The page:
Kansas’ unexpectedly quick passage of major tax cuts this past month put the state ahead of many of its like-minded neighbors.
The findings are in a report by the Tax Foundation, a nonpartisan Washington D.C. research organization.
How long the state might stay ahead of those neighbors isn’t clear, though, said Mark Robyn, economist and state tax policy specialist for the foundation.
“I didn’t think Kansas would pass all the cuts it proposed this year, which may tell you something about my policy forecasting ability,” he said.
Even so, Kansas legislators passed, and Republican Gov. Sam Browback signed, legislation for big tax cuts. The legislation cuts the top rate Kansans pay on income taxes by almost 25 percent; ends as scheduled a temporary sales tax increase passed in 2010; and abolishes many business income taxes entirely for taxpayers who report that income on their personal income tax returns.
Backers say they intend to eliminate Kansas income taxes entirely.
But Kansas’ cuts are just one set among several tax-cut plans Midwestern states envision.
Oklahoma is considering some Kansas-like rate reductions, though Republican Gov. Mary Fallin said in an interview that work on the biggest cuts may be delayed until next year.
Missouri proposed a ballot initiative that would have eliminatined its state income tax and replaced it with higher sales taxes. That proposal was taken off the ballot after a state district judge ruled proposed descriptions of the rule were misleading.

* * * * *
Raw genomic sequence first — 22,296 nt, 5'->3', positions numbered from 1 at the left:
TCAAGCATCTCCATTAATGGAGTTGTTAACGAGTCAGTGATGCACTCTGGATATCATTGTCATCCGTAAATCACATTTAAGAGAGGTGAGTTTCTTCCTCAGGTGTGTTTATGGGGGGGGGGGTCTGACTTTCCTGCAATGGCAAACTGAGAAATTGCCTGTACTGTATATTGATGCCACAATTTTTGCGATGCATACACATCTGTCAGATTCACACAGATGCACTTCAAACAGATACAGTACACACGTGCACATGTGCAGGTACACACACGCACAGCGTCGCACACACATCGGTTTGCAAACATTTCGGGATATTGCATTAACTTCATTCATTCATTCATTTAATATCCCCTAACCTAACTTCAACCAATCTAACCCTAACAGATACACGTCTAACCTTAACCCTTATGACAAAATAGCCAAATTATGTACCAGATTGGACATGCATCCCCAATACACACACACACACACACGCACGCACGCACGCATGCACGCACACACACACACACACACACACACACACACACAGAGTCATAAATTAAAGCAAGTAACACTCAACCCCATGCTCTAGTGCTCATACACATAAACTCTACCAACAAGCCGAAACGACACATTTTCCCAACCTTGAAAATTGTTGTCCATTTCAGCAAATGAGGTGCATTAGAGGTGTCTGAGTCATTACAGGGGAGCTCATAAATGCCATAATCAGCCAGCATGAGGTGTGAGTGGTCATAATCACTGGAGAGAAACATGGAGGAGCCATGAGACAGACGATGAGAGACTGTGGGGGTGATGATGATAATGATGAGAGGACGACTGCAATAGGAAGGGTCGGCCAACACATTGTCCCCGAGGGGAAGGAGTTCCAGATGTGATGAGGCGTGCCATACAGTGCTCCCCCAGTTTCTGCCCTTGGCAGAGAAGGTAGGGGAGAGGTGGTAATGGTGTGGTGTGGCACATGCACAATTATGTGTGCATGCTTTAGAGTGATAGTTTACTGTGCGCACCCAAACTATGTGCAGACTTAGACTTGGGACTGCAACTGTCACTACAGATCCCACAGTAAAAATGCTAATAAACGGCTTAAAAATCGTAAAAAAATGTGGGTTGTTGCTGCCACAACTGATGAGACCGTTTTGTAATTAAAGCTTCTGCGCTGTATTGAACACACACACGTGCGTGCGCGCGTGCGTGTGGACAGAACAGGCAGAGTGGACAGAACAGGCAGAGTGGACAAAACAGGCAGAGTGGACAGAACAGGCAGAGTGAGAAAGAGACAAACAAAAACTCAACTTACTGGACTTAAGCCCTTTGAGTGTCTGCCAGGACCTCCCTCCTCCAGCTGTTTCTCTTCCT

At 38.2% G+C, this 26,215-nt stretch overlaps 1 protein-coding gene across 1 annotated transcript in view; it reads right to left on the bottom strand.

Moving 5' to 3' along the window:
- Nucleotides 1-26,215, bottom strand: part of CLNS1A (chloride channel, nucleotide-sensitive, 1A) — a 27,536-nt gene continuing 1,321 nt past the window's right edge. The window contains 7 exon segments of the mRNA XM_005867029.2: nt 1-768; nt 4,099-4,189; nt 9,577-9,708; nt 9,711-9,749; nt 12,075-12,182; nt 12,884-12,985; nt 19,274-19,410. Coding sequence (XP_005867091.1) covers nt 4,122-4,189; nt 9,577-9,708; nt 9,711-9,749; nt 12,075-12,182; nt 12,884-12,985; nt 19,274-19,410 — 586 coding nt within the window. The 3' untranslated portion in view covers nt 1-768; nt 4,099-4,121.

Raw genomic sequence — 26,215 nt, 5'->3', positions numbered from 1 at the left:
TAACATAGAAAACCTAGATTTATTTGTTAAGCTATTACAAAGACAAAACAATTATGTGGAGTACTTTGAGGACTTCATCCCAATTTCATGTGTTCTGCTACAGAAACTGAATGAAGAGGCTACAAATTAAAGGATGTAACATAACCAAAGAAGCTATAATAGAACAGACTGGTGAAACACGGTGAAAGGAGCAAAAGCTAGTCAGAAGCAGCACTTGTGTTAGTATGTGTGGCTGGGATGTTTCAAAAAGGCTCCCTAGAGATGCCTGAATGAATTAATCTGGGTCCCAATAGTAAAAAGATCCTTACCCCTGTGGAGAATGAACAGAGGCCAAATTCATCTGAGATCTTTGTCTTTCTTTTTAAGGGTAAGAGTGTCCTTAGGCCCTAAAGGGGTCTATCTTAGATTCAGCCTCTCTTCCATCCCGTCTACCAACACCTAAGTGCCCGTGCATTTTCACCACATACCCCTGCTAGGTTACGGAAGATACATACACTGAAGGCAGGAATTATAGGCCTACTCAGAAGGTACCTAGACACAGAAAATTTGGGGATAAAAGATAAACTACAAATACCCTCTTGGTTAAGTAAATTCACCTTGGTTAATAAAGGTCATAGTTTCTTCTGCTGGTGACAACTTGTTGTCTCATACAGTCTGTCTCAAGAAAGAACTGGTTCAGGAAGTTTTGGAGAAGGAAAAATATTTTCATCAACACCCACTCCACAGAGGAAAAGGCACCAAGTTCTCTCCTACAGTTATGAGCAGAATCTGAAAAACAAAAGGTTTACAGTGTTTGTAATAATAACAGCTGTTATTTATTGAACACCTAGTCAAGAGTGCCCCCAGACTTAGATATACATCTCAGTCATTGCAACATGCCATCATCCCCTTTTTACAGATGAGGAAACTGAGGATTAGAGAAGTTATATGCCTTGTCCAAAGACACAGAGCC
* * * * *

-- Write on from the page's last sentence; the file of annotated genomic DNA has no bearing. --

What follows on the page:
Indiana is phasing out inheritance taxes, and plans to eliminate them entirely by 2021.
North Dakota voters are deciding today whether to amend the state constitution to abolish property taxes.
If all those proposals become reality, an income-tax-free zone could extend from Texas north through Oklahoma and Kansas and east into Missouri, the Foundation report said.
It also is hard to say just how deeply these plans will reduce taxpayers’ burdens, Robyn said.
“As those tax revenues disappear, the question is whether states will reduce spending or simply look for an alternative tax,” he said. “If the burden just shifts to other taxes, it really isn’t a cut at all.”
As a group, state legislators nationwide reduced more taxes than they raised in 2011, just before Kansas and the other Midwestern states began honing their tax knives, the National Conference of State Legislatures in Denver reported in its latest survey of state capitol trends. But most of those cuts were temporary increases that expired on schedule.
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